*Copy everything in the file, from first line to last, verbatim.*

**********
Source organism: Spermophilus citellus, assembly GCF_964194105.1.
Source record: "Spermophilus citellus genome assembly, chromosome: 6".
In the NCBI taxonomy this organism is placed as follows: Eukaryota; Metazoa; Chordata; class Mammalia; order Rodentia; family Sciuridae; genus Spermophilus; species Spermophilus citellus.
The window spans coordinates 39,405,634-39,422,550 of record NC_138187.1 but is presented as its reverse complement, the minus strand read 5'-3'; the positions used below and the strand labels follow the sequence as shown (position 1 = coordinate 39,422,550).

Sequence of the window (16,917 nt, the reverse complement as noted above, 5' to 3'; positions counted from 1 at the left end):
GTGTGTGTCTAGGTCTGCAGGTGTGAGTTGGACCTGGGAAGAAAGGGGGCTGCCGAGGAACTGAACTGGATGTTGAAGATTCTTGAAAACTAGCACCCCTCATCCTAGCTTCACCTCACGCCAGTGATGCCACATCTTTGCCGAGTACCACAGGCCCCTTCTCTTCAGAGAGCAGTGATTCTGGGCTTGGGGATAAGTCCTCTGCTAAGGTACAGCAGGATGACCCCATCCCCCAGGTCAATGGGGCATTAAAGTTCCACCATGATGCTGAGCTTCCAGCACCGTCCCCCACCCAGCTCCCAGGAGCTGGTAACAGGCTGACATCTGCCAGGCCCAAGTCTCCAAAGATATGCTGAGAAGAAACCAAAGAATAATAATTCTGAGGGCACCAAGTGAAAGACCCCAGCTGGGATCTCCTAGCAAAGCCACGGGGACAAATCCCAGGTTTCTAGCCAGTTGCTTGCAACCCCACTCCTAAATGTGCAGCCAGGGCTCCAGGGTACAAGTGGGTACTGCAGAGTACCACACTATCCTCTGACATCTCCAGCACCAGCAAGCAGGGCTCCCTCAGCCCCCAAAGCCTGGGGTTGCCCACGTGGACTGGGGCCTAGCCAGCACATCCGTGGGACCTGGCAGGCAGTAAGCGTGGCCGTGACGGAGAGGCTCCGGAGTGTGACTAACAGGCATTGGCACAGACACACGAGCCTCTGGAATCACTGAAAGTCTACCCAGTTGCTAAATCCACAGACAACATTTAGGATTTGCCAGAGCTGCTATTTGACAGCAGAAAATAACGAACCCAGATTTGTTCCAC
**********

Source organism: Spermophilus citellus, assembly GCF_964194105.1.
Source record: "Spermophilus citellus genome assembly, chromosome: 6".
In the NCBI taxonomy this organism is placed as follows: Eukaryota; Metazoa; Chordata; class Mammalia; order Rodentia; family Sciuridae; genus Spermophilus; species Spermophilus citellus.
The window spans coordinates 39,405,634-39,422,550 of record NC_138187.1 but is presented as its reverse complement, the minus strand read 5'-3'; the positions used below and the strand labels follow the sequence as shown (position 1 = coordinate 39,422,550).

Sequence of the window (16,917 nt, the reverse complement as noted above, 5' to 3'; positions counted from 1 at the left end):
GTGTGTGTCTAGGTCTGCAGGTGTGAGTTGGACCTGGGAAGAAAGGGGGCTGCCGAGGAACTGAACTGGATGTTGAAGATTCTTGAAAACTAGCACCCCTCATCCTAGCTTCACCTCACGCCAGTGATGCCACATCTTTGCCGAGTACCACAGGCCCCTTCTCTTCAGAGAGCAGTGATTCTGGGCTTGGGGATAAGTCCTCTGCTAAGGTACAGCAGGATGACCCCATCCCCCAGGTCAATGGGGCATTAAAGTTCCACCATGATGCTGAGCTTCCAGCACCGTCCCCCACCCAGCTCCCAGGAGCTGGTAACAGGCTGACATCTGCCAGGCCCAAGTCTCCAAAGATATGCTGAGAAGAAACCAAAGAATAATAATTCTGAGGGCACCAAGTGAAAGACCCCAGCTGGGATCTCCTAGCAAAGCCACGGGGACAAATCCCAGGTTTCTAGCCAGTTGCTTGCAACCCCACTCCTAAATGTGCAGCCAGGGCTCCAGGGTACAAGTGGGTACTGCAGAGTACCACACTATCCTCTGACATCTCCAGCACCAGCAAGCAGGGCTCCCTCAGCCCCCAAAGCCTGGGGTTGCCCACGTGGACTGGGGCCTAGCCAGCACATCCGTGGGACCTGGCAGGCAGTAAGCGTGGCCGTGACGGAGAGGCTCCGGAGTGTGACTAACAGGCATTGGCACAGACACACGAGCCTCTGGAATCACTGAAAGTCTACCCAGTTGCTAAATCCACAGACAACATTTAGGATTTGCCAGAGCTGCTATTTGACAGCAGAAAATAACGAACCCAGATTTGTTCCAC